‘I still don’t trust any enterprise requiring a bra.’
Apologies for being so late with my story this week. My morning was consumed by getting my second Covid-19 vaccination at good ole “Jabits” Center.
It went a lot smoother than the first time, since I knew where to go and all — and I wasn’t quivering from First Timer Anxiety. (Speaking of the First Time, you may wish to revisit “My Morning at Jabits Center.” Or not.)
There were oh-so-many more people there for shots today. So it was a good thing there were plenty of kind, polite and younger-than-springtime National Guardspersons to guide us, quite literally, through the ropes.
I for one was glad they were wearing camouflage, since it — counterintuitively enough — made them easy to spot. I mean, if the National Guard wanted their camouflage gear to actually blend in with the background in an urban setting, why then they’d wear uniforms patterned with, say, red brick, perhaps punctuated with splotches of grime or even graffiti — instead of that conspicuous Desert Storm print.
Speaking of wearing things. I was wearing a bra this morning. Not a fancy lacy pushup number; it was what they call a “sports” bra — though I have never ever worn one for “sports.” I wore one today because I had on a white short-sleeve tee shirt and I didn’t want the person administering my shot to jolt back in surprise at untoward bumps. (It might be cold in there, being a large drafty hall; or I might (hah, “might(!)” be nervous.)
See, I am well past the stage of wearing a bra because I actually need one. To be perfectly honest, I never actually needed one. Except for when The Child was a tiny nursing baby. And even then the whole “needing one” thing was highly debatable. (See “I Seen Smallah” for a pretty darned hilarious — and, if you’re like me — highly relatable story about the pitfalls of an underendowed Topside.)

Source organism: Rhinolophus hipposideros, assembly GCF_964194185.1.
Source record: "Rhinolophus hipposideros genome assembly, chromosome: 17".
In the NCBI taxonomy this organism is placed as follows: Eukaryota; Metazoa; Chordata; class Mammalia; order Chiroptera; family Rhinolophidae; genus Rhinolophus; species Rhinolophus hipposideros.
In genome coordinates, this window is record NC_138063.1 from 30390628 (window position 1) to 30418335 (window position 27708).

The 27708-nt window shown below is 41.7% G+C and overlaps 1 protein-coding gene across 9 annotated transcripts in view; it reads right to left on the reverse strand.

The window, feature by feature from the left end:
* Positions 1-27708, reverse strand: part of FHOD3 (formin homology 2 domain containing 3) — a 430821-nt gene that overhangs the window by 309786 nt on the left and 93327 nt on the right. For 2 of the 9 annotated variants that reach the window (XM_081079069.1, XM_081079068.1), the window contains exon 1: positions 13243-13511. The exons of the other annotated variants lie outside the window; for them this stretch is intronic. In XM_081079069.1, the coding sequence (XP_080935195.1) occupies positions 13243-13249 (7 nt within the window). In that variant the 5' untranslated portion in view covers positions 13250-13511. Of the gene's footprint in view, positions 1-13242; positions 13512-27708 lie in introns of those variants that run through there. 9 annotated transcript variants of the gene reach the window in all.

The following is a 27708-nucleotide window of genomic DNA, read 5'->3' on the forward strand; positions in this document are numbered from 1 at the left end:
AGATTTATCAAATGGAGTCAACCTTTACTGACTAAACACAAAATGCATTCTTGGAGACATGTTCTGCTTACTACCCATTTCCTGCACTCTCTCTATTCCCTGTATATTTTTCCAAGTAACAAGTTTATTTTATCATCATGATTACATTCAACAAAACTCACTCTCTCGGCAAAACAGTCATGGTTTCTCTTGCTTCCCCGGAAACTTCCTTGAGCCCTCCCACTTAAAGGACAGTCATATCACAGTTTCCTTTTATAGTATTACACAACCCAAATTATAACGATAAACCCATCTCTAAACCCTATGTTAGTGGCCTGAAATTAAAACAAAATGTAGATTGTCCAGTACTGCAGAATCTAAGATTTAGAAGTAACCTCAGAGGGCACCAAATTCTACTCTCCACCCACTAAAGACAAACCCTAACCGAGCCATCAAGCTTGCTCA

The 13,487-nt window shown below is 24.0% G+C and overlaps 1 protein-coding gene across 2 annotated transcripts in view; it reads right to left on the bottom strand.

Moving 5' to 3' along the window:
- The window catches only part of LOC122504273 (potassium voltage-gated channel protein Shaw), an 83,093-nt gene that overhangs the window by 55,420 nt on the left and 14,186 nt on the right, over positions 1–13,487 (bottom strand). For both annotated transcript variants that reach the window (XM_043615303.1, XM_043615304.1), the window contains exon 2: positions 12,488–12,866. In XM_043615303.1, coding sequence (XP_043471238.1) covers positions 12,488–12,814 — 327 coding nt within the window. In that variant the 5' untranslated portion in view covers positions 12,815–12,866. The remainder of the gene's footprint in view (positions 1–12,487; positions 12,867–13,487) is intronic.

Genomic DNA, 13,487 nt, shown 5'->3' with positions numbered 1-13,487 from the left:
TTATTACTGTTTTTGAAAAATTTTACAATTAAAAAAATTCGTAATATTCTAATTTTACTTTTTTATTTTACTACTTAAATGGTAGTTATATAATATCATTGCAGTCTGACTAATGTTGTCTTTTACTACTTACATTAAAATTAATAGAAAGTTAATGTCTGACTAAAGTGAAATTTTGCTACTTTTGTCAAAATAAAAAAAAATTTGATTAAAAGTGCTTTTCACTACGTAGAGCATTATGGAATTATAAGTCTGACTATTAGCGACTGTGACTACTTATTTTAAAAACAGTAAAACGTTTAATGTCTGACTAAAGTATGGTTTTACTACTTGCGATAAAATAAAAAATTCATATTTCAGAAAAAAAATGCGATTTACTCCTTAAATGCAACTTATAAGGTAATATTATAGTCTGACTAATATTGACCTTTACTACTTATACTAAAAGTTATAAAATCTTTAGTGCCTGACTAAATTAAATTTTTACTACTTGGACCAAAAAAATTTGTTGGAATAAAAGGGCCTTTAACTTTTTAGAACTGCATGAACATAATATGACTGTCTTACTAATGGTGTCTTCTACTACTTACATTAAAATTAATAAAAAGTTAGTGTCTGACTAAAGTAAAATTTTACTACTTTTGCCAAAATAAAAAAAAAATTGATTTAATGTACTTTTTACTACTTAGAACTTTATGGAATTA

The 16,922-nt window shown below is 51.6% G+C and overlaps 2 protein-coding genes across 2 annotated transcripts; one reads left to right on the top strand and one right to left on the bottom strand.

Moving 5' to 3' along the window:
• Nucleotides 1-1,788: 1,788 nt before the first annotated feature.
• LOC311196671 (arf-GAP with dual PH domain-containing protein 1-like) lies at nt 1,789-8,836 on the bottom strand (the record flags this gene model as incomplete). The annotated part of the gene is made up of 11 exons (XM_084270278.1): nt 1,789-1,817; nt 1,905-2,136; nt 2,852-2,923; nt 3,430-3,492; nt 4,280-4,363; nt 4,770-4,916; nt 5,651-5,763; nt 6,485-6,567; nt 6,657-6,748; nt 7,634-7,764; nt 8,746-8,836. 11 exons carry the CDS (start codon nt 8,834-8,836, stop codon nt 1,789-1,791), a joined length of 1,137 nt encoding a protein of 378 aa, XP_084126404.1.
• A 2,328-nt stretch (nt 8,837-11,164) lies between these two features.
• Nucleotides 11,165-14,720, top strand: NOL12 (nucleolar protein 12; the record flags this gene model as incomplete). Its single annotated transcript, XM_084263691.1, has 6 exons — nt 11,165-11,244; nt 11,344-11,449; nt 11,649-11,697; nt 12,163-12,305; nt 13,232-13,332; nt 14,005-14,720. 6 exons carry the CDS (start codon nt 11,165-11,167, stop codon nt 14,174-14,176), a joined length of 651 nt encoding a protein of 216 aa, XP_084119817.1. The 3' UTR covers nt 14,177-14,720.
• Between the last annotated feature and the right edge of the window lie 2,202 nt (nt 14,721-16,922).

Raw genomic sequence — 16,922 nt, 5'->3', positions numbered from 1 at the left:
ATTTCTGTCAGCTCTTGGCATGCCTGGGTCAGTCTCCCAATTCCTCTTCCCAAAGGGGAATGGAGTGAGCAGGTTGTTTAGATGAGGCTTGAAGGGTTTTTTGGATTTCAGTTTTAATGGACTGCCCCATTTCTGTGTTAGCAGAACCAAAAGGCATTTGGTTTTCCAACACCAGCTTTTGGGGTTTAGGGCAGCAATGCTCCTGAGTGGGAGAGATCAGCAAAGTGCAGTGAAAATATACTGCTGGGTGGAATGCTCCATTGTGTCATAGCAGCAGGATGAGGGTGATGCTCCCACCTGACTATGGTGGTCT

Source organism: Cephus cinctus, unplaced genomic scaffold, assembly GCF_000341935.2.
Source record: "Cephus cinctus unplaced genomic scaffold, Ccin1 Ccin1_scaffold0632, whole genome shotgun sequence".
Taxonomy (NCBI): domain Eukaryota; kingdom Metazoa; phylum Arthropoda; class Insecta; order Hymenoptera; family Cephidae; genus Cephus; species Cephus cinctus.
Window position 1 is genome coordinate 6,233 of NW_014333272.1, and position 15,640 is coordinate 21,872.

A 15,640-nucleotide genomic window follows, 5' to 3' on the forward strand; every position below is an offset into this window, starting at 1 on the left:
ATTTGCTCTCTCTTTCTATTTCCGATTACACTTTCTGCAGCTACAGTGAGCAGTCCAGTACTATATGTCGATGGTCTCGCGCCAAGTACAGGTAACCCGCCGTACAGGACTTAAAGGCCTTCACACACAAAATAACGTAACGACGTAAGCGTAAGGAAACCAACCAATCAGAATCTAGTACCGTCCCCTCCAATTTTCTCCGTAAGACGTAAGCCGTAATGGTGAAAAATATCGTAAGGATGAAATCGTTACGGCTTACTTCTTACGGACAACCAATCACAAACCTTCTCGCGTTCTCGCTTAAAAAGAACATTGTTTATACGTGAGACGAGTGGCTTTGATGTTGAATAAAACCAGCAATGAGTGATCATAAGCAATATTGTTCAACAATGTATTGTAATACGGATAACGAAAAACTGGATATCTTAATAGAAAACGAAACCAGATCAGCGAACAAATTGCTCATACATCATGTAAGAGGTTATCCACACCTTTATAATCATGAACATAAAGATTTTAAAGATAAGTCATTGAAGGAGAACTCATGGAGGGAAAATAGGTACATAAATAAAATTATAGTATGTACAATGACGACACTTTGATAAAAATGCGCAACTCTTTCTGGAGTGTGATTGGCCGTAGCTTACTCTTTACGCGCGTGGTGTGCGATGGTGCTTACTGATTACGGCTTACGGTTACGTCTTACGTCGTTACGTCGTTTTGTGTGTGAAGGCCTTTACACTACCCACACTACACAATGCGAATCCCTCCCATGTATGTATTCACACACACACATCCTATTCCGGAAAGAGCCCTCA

Back in the Seventies it was not only the fashion to go braless, you were making a political statement by ditching your Maidenform. I didn’t go so far as to burn mine, but I must admit that going without felt very liberating — especially since, unlike my more healthily endowed sisters, I didn’t really need one. Why, back then I even went so far as to to eschew underpants.
Yes, I’d actually skip the unders (forgive me, but I cannot bring myself to say “panties;” such a hideous word, “panties”) when wearing jeans or tights or those running shorts with pants attached. Like in the photo at the top of this post that was taken after the ’81 New York City Marathon. I used to claim that underwear was redundant. Extra layer. Can’t see it anyway. Redundant, right?
Well, these days I always wear underpants, you’ll no doubt be relieved to hear; I realized long ago that I wasn’t actually saving on laundry by skipping them. But I only wear a bra when not doing so would draw attention — unwanted attention. Like when getting a vaccine against a deadly virus.
Or when attending a black-tie event. Black-tie event, you say. Who on earth is attending black-tie events these days?
Well, me actually. Believe it or not, I went to a black-tie event just last week. I was seriously excited. It was not only my first fancy “do” in more than a year (not that I go to that many), but it was the first time in many months that I’d eaten food that I myself had not cooked.